Feb 22 2012 5:45pm

The Mortal Anguish in Mary Jo Putney’s One Perfect Rose

One Perfect Rose by Mary Jo PutneyOne of the first romance novels I ever read was Mary Jo Putney’s One Perfect Rose.  The hero, Stephen, is a duke.  When the novel opens he’s just discovered that he’s dying from an unusual stomach ailment and decides to travel, anonymously, to see life before the end.  As you might imagine, he doesn’t die in the end, but there is plenty of angst before that point.

The heroine, Rose, is part of a traveling theater company; she first sees Stephen out in the audience of one of their performances.  Shortly afterward is their meeting, which to me instantly turned Stephen swoonworthy.  A young boy from the troupe has fallen into a raging river.  Stephen is frozen with fear and is not ready to die, but leaps in anyway and saves the boy’s life. He and Rose swiftly fall into liking and from there into love.  It’s lovely to watch them discover each other, both before and after their hasty marriage.

But what made the book for me was the dark moment, or rather, the series of dark moments, given that the novel is about someone who truly believes he will only live a few more months.

The novel opens, in fact, with a major dark moment, when Stephen’s illness is first diagnosed.

“Mortally ill.”

The physician’s words hung in the air, stark and lethal as scorpions. Stephen…went still as he donned his shirt after the medical exam. Mentally he repeated the phrase, as if study would somehow alter its significance.

Mortally ill. He had known that something was wrong, but he had not expected… this.

…This might be his last summer.

He first hopes that the doctor is mistaken, then looks for factual answers, such as how long he might have to live.  Soon, though, he begins to take practical steps, the most practical being that he doesn’t want to die in as prosaic a fashion as he, a Duke, has lived, always putting the estate before himself, suffering through a joyless marriage and always following the appropriate social rules.

My enjoyment of this novel was how Stephen chose to react to his own despair.  Stephen has, before his diagnosis, lived a reasonably exemplary life, but he hasn’t truly lived in the sense of dancing in the rain and going bungee jumping.  How he changes his own character, and how in so doing he finds the good in his own character, is the true deliciousness of this novel.  Stephen is more admirable because of how bravely he faces his death.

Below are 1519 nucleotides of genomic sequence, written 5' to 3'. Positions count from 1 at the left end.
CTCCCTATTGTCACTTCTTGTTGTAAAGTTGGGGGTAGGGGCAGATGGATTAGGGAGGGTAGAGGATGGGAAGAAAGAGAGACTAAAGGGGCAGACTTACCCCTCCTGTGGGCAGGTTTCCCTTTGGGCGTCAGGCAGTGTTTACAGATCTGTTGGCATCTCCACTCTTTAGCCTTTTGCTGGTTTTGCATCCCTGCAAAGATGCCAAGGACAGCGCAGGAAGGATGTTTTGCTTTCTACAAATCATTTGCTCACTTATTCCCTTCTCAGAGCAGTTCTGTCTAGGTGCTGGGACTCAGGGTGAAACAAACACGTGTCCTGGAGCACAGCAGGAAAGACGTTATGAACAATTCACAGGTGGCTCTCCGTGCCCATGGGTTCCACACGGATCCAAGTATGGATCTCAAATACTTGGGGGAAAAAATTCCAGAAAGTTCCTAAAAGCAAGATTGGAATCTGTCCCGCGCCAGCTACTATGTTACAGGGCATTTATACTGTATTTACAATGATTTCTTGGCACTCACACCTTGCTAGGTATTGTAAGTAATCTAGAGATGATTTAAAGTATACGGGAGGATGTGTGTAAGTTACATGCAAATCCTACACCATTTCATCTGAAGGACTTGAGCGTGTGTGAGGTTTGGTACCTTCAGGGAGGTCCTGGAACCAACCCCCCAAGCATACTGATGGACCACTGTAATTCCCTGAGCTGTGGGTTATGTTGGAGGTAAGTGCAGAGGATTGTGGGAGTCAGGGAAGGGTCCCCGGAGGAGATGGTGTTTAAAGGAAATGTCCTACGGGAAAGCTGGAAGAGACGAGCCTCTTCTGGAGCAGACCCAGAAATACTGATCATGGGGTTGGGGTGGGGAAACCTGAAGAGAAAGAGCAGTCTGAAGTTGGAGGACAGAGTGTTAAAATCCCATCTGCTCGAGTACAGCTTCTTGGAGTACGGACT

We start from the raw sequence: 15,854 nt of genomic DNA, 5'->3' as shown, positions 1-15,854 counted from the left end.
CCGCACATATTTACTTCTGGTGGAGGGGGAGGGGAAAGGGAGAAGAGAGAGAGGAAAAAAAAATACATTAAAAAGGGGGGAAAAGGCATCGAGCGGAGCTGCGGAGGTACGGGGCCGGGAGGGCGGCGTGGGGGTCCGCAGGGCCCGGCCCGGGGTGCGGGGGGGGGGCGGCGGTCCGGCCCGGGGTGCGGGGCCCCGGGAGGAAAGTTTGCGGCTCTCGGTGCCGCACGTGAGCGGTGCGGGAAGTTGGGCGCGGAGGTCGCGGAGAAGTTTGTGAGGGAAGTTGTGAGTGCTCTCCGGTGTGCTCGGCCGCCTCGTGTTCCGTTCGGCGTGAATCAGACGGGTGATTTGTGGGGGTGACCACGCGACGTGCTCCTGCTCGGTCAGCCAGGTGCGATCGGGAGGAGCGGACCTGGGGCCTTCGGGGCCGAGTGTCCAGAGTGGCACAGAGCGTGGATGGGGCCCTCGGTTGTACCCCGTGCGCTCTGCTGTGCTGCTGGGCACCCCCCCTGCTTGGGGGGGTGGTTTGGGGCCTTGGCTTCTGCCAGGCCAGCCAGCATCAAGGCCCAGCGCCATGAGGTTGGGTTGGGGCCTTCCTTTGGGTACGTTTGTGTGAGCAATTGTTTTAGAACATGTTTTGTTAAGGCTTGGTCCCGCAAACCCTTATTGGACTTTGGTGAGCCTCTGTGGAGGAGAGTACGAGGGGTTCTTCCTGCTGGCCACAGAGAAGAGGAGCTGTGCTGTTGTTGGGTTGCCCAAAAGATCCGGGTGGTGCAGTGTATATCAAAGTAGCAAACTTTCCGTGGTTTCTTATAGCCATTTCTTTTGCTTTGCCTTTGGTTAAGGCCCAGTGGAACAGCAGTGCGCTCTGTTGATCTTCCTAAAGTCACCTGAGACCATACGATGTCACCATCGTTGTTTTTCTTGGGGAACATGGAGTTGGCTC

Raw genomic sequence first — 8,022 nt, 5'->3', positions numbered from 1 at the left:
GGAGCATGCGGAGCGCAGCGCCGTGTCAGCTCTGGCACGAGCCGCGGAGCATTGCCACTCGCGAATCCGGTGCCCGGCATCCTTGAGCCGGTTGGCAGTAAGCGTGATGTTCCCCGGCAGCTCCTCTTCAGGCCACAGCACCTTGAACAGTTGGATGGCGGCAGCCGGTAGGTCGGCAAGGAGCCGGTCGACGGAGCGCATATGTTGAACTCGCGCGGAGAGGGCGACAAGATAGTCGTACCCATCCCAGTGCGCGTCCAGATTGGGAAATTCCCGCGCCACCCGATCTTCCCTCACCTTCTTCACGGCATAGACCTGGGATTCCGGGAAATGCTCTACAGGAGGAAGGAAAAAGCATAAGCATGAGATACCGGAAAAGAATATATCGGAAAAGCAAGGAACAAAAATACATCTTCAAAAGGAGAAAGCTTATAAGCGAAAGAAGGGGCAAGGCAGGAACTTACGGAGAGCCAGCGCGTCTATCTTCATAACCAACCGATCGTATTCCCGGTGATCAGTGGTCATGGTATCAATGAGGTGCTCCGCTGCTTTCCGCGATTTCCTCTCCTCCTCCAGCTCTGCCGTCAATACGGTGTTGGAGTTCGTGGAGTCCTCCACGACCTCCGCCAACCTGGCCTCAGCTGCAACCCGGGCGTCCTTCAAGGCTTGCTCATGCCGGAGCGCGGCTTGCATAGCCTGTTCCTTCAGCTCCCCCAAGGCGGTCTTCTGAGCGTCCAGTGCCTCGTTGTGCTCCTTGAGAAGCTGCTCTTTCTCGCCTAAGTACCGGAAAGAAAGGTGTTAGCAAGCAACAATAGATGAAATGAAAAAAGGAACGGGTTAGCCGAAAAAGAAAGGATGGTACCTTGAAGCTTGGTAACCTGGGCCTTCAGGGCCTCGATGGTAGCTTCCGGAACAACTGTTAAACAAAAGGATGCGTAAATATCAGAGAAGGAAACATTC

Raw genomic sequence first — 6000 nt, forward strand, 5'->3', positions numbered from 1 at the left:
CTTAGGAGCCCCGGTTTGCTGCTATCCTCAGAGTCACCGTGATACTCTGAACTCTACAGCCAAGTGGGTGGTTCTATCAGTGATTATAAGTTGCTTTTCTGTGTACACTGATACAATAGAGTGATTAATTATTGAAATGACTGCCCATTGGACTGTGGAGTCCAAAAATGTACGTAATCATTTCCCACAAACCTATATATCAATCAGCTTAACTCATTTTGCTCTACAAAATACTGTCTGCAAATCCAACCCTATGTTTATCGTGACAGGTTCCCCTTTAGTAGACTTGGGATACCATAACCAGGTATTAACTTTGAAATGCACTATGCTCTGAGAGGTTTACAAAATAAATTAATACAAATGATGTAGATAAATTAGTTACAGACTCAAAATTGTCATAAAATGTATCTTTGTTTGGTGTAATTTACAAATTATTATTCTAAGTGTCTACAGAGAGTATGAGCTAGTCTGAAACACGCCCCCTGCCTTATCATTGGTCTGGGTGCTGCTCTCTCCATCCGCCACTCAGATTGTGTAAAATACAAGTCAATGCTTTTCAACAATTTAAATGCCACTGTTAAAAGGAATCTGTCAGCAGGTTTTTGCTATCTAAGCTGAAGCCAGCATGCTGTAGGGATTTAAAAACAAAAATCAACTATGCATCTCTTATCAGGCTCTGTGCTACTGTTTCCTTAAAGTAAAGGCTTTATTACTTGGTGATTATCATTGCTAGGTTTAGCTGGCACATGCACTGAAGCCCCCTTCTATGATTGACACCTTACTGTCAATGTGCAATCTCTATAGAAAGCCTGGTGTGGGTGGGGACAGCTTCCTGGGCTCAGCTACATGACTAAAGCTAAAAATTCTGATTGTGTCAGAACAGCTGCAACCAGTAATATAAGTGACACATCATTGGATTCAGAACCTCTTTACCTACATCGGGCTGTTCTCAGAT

It’s more rewarding to feel Stephen’s joy in living and in romance when he knows life will be cut short.  Then, of course, things get worse, because once he’s embraced his limited lifespan, Stephen must admit to Rose that his illness isn’t temporary, and Rose must admit to herself that she is in love with him.

There was a long, long silence. She sensed that he was considering what lie would best mollify her…finally…he said in a raw whisper, “There’s nothing you or anyone can do.”

…“What do you mean?”

… In a barely audible voice, he said, “I’m dying.”

… The magnitude of her anguish revealed just how deeply she cared for him. She had denied that, even to herself, to mitigate the pain of inevitable loss.

But the pain of separation had been a mere shadow compared to this.

Joy and love and pain all mingle.

[Rose] realized that what she saw in his gray-green eyes was peace. Even a kind of happiness. The hidden fear and anger at his fate that had been part of him since they met were gone. For that she was deeply thankful. Yet she realized sadly that his acceptance of dying was another step away from her.